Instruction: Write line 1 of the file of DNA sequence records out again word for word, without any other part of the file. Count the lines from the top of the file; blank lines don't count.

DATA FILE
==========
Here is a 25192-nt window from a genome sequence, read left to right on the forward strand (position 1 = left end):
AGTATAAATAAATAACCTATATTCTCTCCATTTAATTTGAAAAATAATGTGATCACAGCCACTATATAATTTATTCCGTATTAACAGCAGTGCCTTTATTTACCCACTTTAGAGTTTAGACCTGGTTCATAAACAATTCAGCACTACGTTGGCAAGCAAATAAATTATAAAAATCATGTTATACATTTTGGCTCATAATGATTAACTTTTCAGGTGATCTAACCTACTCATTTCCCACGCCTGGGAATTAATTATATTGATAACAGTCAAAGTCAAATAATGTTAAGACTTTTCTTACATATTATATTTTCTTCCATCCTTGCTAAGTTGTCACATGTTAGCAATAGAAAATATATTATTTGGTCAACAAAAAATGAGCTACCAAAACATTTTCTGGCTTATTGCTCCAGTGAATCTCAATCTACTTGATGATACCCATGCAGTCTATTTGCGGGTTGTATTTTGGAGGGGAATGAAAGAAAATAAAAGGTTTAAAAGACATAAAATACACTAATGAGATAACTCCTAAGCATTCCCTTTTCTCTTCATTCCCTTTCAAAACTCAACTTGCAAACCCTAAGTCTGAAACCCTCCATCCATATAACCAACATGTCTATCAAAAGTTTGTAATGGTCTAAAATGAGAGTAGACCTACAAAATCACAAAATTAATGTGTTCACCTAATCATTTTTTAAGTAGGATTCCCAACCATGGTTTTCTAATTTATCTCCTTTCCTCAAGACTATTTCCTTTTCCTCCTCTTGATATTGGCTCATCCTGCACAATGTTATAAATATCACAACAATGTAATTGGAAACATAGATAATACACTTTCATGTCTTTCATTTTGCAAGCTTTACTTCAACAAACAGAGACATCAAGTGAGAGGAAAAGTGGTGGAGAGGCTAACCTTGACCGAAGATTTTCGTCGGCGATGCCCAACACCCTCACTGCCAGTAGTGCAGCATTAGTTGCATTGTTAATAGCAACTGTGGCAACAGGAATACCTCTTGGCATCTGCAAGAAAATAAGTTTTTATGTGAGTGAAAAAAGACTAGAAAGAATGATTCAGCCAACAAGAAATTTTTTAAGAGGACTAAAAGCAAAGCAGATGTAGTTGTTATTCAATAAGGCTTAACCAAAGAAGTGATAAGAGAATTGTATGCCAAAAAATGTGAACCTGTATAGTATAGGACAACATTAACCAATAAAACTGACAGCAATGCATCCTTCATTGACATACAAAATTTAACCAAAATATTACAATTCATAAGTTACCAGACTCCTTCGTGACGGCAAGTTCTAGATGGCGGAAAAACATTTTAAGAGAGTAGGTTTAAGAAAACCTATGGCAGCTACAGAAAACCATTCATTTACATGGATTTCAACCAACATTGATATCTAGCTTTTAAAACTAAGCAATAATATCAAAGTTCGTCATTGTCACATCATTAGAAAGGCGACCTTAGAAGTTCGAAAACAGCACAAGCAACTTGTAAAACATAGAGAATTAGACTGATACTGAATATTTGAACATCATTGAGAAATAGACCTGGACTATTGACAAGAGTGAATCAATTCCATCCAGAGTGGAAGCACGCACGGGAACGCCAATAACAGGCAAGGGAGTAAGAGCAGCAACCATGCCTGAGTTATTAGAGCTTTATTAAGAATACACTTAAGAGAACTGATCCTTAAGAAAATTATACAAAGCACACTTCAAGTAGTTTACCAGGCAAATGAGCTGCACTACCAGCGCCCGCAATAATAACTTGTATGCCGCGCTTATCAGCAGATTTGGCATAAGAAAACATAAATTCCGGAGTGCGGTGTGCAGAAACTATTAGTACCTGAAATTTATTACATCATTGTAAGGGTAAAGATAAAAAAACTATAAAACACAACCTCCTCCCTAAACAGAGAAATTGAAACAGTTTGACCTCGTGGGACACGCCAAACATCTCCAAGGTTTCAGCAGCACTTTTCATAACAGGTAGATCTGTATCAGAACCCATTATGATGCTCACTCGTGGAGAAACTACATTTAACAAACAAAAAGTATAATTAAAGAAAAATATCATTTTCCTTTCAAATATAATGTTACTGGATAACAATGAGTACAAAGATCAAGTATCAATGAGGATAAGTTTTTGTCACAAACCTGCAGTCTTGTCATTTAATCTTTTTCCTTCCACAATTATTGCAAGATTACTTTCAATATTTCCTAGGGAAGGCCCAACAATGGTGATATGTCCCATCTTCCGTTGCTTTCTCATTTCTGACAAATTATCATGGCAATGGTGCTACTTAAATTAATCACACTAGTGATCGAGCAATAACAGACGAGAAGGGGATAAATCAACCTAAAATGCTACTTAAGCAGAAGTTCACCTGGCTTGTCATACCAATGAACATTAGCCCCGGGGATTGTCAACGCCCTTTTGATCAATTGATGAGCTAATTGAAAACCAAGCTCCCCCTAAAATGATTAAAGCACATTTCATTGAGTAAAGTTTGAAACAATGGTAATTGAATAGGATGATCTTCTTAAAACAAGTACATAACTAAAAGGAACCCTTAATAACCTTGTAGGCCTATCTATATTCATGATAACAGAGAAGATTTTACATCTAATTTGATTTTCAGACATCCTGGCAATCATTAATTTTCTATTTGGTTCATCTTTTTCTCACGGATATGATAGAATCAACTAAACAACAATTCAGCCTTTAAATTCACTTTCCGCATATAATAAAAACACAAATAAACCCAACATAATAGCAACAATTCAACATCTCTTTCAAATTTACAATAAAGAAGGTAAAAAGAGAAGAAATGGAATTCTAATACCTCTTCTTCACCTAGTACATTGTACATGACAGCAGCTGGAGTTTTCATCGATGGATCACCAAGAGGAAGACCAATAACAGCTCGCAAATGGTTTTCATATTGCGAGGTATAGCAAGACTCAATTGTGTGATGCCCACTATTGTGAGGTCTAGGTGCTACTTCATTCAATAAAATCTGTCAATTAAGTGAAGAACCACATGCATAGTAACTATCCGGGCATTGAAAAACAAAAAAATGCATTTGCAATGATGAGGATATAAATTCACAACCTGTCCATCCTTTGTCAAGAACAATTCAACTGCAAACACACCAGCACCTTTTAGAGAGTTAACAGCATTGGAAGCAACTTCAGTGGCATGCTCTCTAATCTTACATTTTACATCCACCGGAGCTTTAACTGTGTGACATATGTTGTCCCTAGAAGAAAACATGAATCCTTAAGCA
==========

Here is a 25192-nt window from a genome sequence, read left to right on the forward strand (position 1 = left end):